so i want to start incorporating chains into my workout. it should be fun doing this at 24 hour fitness by the way hahaha.
anyways, how big of chain do i need? should there still be some chain resting on the floor when my arms are fully locked out? and do you just drape it over the bar? do you usually supplement a chain lift with regular plates on the bar as well? how heavy of chains should i use if i am benching in the 305-315 range for a single right now?
thank you very much!
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Originally Posted by fixationdarknes
Chains are usually on collars that slide over the end of an oly barbell. Chain weights and lengths and even weight per link vary by who made them. I've used them in highschool but havent since (our football team had chains). They increase the weight as you go up.
They vary quite alot. Chain weight to use is whatever you fell it should be. Some use them to shake things up. IE with chains and 315 pounds of plates on the bench I could easily do bench press because at the bottom which is the hardest part of the lift for me I'm good for at most 355-360, but through the middle and at the top I'm good for atleast 405.
at my gym we have chains that are about 8-10 ft long we dont have collars attacted to them we just have another little chain with link that hooks we use the little chain as a collar...
you can just do chain in half hanging from the bar
or if you want more resistance you can take the ends and loop it back thru the loop
the ends should be close to touching the floor when fully locked out if not actually touching
add the chains to weight on the bar
adding chains when benching is great for building the shoulders and your other stabilizer muscles, if you want so true torture add both chains and bands.......a lot of fun until you wake up the next morning.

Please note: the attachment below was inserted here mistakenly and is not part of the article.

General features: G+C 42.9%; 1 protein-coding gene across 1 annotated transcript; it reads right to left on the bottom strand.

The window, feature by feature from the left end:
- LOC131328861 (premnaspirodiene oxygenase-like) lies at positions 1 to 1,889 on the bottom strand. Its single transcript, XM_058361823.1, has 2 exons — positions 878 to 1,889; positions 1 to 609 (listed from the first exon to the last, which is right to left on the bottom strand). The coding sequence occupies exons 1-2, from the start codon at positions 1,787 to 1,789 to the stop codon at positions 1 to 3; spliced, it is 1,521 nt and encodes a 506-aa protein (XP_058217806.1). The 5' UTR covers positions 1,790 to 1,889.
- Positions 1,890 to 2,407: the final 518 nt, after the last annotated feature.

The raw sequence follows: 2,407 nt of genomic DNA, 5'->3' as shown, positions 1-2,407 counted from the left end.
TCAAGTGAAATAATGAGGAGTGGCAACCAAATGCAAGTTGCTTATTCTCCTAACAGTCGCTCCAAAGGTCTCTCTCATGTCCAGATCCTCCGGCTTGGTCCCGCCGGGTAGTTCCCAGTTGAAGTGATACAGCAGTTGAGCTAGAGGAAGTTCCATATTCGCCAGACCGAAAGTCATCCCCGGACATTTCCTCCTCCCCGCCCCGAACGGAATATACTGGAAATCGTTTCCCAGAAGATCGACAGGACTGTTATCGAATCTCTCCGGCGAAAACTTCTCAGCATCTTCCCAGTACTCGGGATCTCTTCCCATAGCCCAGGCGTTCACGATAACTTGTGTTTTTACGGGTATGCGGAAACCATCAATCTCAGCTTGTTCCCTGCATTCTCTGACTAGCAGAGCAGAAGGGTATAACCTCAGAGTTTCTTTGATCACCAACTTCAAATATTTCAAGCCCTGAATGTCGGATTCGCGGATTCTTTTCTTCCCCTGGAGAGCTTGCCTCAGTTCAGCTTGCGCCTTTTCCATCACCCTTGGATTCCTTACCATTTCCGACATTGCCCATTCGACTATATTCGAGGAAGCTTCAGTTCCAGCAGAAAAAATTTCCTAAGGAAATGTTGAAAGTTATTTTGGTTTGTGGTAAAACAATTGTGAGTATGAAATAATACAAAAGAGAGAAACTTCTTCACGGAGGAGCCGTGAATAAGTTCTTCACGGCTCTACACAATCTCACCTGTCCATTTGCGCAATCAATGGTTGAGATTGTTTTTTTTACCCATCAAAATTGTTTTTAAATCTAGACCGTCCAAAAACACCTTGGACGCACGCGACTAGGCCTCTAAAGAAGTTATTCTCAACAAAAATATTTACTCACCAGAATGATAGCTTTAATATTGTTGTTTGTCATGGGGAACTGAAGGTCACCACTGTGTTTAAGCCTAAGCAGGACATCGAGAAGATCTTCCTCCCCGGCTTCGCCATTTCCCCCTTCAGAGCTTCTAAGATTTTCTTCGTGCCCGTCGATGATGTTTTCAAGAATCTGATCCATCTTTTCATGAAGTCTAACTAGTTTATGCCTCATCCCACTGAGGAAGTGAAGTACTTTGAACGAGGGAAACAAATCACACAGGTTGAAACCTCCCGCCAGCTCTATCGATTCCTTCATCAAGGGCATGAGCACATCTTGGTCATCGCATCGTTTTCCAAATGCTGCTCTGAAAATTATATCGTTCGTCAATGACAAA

A good set of chains is attached to the barbell sleeves by a connector chain so that at the bottom of the movement all of the heavy chain is on the floor (and the weight is deloaded from the bar).
As you stand, the chain will come off the floor and add resistance.
There should also be at least a link or two left on the floor to limit the swaying of the chain.
Here's a video of squatting w. chains: http://media.putfile.com/squat-w-chain--chop
edit: (I forgot to mention) the basic idea is the same w. bench press. The chain I use is 5/8" diameter chain - it's cut into 5' lengths that weigh about 20lbs each. You can also use tow chain that is 3/8" diameter and 14' lengths and it weighs about the same.
Last edited by Sensei; 01-04-2007 at 06:55 PM.
A child does not learn to squat from the top down. In other words, he does not suddenly make a conscious decision one day to squat. Actually, he is squatting one day and make the conscious decision to stand. Squatting precedes standing in the developmental sequence. This is the way a child's brain learns to use the body as the child develops movement patterns. Therefore, a child is probably crawling, rocks back into a squatting position with the back completely relaxed and the hips completely flexed, and stands when he has enough hip strength. This approach makes a lot of sense and can be applied to relearning the deep squat movement if it is lost. -Gray Cook
Lifting Clips: http://www.youtube.com/profile?user=johnnymnemonic2
Sensei, the swaying of the chain is what makes it fun....really gets those stabilizers working, lol.
Last edited by NickW; 01-04-2007 at 10:20 PM.